Can known disagreement with our epistemic peers undermine or defeat the justification our beliefs enjoy? Much of the current literature argues for one of two extreme positions on this topic, either that the justification of each person's belief is (fully) defeated by the awareness of disagreement, or that no belief is defeated by this awareness. I steer a middle course and defend a principle describing when a disagreement yields a partial defeater, which results in a loss of some, but not (...) all, of the justification of a belief. I show that the 'no defeater' view is too strong. I also offer reasons for thinking that the 'full defeater' view is similarly mistaken. (shrink)
The post-Gettier literature contained many views that tried to solve the Gettier problem by appealing to the notion of defeat. Unfortunately, all of these views are false. The failure of these views greatly contributed to a general distrust of reasons in epistemology. However, reasons are making a comeback in epistemology, both in general and in the context of the Gettier problem. There are two main aims of this paper. First, I will argue against a natural defeat based resolution of the (...) Gettier problem. Second, I will defend my own defeat based solution. This solution appeals to a modal anti-luck condition. I will argue that this condition captures anti-luck intuitions and has virtues that rival modal anti-luck conditions lack. (shrink)
People may disagree about moral issues because they have fundamentally different intuitions. I argue that we ought to suspend judgement in such cases. Since we trust our own moral intuitions without positive evidence of their reliability, we must necessarily extend this trust to the moral intuitions of others: a fundamental self-other asymmetry in moral epistemology is untenable. This ensures that disagreements in moral intuition are defeating. In addition, I argue that brute conflicts in moral intuition require suspension of judgement only (...) if we are required to exhibit this kind of default trust with respect to the moral intuitions of others. (shrink)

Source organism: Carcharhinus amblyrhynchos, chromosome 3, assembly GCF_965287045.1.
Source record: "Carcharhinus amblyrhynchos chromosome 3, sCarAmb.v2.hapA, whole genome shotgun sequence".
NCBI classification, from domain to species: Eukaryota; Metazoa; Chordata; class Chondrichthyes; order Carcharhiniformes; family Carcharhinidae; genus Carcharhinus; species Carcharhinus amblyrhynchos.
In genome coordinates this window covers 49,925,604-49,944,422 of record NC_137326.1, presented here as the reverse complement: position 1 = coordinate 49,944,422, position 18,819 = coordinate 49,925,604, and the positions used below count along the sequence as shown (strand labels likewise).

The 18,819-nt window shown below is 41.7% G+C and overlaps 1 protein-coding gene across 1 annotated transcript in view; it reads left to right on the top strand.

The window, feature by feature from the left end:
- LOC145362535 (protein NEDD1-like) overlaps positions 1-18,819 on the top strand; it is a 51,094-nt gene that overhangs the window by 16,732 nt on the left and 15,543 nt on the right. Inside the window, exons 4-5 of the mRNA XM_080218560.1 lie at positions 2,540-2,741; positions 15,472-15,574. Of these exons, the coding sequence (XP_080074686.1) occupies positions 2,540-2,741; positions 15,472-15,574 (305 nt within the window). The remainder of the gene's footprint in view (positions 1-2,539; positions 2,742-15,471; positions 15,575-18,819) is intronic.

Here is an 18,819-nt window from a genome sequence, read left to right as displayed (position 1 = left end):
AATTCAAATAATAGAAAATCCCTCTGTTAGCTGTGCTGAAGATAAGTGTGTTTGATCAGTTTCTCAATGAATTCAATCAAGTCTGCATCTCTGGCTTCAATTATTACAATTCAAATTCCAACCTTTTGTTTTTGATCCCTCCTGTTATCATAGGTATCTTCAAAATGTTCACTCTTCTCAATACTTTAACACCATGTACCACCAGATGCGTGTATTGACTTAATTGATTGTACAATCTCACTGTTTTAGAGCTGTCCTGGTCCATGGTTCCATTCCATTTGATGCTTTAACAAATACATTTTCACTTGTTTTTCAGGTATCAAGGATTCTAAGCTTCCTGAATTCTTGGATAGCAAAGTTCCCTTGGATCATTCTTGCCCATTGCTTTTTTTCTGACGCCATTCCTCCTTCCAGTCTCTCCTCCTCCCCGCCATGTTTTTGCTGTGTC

Like David Silver before them, Erik Baldwin and Michael Thune argue that the facts of religious pluralism present an insurmountable challenge to the rationality of basic exclusive religious belief as construed by Reformed Epistemology. I will show that their argument is unsuccessful. First, their claim that the facts of religious pluralism make it necessary for the religious exclusivist to support her exclusive beliefs with significant reasons is one that the reformed epistemologist has the resources to reject. Secondly, they fail to (...) demonstrate that it is impossible for basic religious beliefs to return to their properly basic state after defeaters against them have been defeated. Finally, I consider whether there is perhaps a similar but better argument in the neighbourhood and conclude in the negative. Reformed Epistemology's defence of exclusivism thus remains undefeated. (shrink)
This paper offers a detailed criticism of different versions of modal scepticism proposed by Van Inwagen and Hawke, and, against these views, attempts to vindicate our reliance on thought experiments in philosophy. More than one different meaning of “ modal scepticism” will be distinguished. Focusing mainly on Hawke’s more detailed view I argue that none of these versions of modal scepticism is compelling, since sceptical conclusions depend on an untenable and, perhaps, incoherent modal epistemology. With a detailed account of modal (...)defeaters at hand I argue that Van Inwagen and Hawke’s scepticism is either groundless, or it leads to boundless and unacceptable modal scepticism. Additionally, I show that Hawke’s conception of analogical modal reasoning is problematic. Either his principle of similarity is arbitrary or it begs the question about modal scepticism. In contrast to Hawke’s restricted view of analogical modal reasoning, I present two examples of analogy-based modal justification of philosophically relevant possibility claims. My criticism of modal scepticism also shows that there is no good reason to insist on a sharp distinction between an unproblematic and a presumably dubious kind of modality. The upshot is that in absence of proper defeaters both Yablo-style conceivability and properly applied analogical reasoning are reliable guides to possibility, and also that modal justification comes in degrees. The proposed framework of defeaters of modal justification as well as the analysed examples of analogical modal reasoning trace out interesting new areas for further discussions. (shrink)